Britons shun polls for new police commissioners
LONDON (Reuters) - Prime Minister David Cameron was accused of presiding over an election shambles on Friday after voters stayed away from a costly national poll to pick commissioners to boost the oversight of local police forces.
Turnout in Thursday's polls to elect the U.S.-style police commissioners for 41 forces across England and Wales looked set to become one of the worst in British electoral history, below the 23 percent low in the 1999 European elections, raising questions over the legitimacy of the successful candidates.
Voter indifference to the initiative, designed to make chief constables more accountable to the public, was compounded by poor media coverage, with the government refusing to subsidise candidate mail shots and leaflets.
The decision to hold the polls in November, when days are short and the weather cold, instead of in May alongside regular local authority elections, was also blamed for voter apathy, with candidates winning on turnouts as low as 12 percent.
At one polling station in south Wales no voters turned up at all, with the average turnout in the elections standing at 14 percent as ballots continued to be counted, the BBC reported.
A Reuters journalist stood outside a polling station for 45 minutes in Harlow, a town east of London, on Thursday and saw only one person voting.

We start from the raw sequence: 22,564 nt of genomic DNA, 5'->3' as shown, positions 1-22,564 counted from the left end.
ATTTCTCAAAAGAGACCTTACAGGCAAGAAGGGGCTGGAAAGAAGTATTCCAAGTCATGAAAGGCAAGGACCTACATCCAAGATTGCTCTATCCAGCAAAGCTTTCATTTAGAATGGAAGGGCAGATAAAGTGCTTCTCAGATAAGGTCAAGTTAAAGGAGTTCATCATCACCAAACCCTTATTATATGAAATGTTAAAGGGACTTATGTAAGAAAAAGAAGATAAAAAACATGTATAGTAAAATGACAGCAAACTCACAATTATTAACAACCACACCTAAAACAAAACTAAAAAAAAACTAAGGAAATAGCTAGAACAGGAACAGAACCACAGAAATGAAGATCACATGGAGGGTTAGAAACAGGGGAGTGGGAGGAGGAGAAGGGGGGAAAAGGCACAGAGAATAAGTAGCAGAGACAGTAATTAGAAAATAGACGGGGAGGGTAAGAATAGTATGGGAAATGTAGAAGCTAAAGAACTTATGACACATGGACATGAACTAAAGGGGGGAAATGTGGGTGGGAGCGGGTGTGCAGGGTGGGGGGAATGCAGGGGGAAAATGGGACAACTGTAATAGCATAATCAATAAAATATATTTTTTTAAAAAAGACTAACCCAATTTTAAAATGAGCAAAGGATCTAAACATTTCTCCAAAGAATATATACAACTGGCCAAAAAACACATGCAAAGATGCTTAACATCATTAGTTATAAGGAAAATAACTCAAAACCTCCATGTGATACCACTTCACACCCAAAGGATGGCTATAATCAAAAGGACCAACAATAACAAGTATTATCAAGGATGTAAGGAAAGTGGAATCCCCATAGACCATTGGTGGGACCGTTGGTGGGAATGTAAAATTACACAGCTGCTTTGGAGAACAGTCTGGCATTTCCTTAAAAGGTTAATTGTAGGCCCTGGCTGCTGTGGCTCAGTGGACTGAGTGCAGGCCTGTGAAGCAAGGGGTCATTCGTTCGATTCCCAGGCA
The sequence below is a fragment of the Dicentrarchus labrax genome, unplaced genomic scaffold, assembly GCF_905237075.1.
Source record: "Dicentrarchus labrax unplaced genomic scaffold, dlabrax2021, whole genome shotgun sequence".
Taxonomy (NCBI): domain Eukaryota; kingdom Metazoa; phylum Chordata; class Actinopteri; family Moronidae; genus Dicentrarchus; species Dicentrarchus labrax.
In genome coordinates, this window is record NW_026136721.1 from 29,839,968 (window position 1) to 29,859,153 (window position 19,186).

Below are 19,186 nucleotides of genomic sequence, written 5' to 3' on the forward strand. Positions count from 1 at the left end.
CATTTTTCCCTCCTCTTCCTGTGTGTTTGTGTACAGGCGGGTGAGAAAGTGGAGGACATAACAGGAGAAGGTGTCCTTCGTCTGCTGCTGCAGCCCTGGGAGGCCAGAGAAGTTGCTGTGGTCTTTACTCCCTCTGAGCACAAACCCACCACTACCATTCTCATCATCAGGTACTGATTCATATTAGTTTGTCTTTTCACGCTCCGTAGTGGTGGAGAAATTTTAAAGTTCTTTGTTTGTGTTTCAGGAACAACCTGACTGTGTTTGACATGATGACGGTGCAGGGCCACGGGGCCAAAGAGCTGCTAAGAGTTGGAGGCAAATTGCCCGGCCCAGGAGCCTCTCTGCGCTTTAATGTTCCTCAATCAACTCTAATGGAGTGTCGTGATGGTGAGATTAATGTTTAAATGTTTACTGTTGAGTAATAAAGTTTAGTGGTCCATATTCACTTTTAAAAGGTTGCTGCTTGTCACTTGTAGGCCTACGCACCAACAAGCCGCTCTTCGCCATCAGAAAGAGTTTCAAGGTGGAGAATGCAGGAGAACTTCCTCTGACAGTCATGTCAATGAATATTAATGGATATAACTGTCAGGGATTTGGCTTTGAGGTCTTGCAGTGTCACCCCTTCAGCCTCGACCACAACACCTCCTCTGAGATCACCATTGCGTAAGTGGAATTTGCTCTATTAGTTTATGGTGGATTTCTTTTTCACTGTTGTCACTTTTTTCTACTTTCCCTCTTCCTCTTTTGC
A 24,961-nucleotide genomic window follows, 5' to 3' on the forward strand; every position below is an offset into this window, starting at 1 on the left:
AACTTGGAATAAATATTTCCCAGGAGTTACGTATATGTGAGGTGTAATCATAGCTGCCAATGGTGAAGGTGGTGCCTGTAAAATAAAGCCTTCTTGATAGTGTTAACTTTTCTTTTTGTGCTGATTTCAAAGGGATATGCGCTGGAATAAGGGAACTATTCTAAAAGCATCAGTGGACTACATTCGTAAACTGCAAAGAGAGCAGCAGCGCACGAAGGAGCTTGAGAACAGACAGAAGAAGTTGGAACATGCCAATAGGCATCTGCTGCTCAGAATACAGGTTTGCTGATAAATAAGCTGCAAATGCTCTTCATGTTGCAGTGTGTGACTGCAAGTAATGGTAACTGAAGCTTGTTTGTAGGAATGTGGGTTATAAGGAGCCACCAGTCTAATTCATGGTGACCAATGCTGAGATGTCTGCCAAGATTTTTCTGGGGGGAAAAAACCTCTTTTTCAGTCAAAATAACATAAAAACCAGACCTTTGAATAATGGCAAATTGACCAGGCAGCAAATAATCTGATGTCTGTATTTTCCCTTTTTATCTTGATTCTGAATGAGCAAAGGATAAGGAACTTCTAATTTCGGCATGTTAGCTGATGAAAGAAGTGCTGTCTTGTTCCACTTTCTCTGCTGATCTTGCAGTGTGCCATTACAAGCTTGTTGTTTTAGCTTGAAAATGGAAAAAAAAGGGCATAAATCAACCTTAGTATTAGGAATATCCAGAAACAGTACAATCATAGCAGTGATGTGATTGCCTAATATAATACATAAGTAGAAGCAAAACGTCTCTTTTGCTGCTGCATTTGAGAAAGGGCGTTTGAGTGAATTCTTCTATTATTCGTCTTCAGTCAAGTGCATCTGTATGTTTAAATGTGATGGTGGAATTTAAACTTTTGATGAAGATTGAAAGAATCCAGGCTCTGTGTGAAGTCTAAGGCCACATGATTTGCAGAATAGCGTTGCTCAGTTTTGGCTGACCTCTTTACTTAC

The elections had been a "complete shambles", said Labour, accusing the Conservative-led government of wasting the 75 million pound cost of running the polls.
The Electoral Reform Society (ERS), a pro-democracy campaign group, said the elections had been a "comedy of errors".
"No amount of spin can conceal the historical proportions of this failure. Even in wartime governments have managed to get more people to the polls with half the population under arms or overseas," said ERS Chief Executive Katie Ghose.
The plans were already controversial, with critics saying the commissioners would hinder the work of top officers with political meddling and distorting police priorities, and the poor turnout will add fuel to the complaints.
"The level of turnout will inevitably raise questions about their legitimacy," said John Collins, deputy director of the Police Foundation, an independent think tank.
Cameron dismissed the concerns, saying the new commissioners had a mandate despite voter indifference and would bring more accountability to police forces than the unelected police authorities they will supersede.
"Remember these ... commissioners are replacing organisations that weren't directly elected at all and for the first time people are going to have a local law and order champion," he said.
"The turnout was always going to be low, when you're electing a new post for the first time," he added.
In one of the few contests to attract media attention, former Labour deputy prime minister John Prescott failed to be elected as police commissioner for Humberside in north east England, coming second behind Conservative rival Matthew Grove.
(Editing by Matt Falloon)
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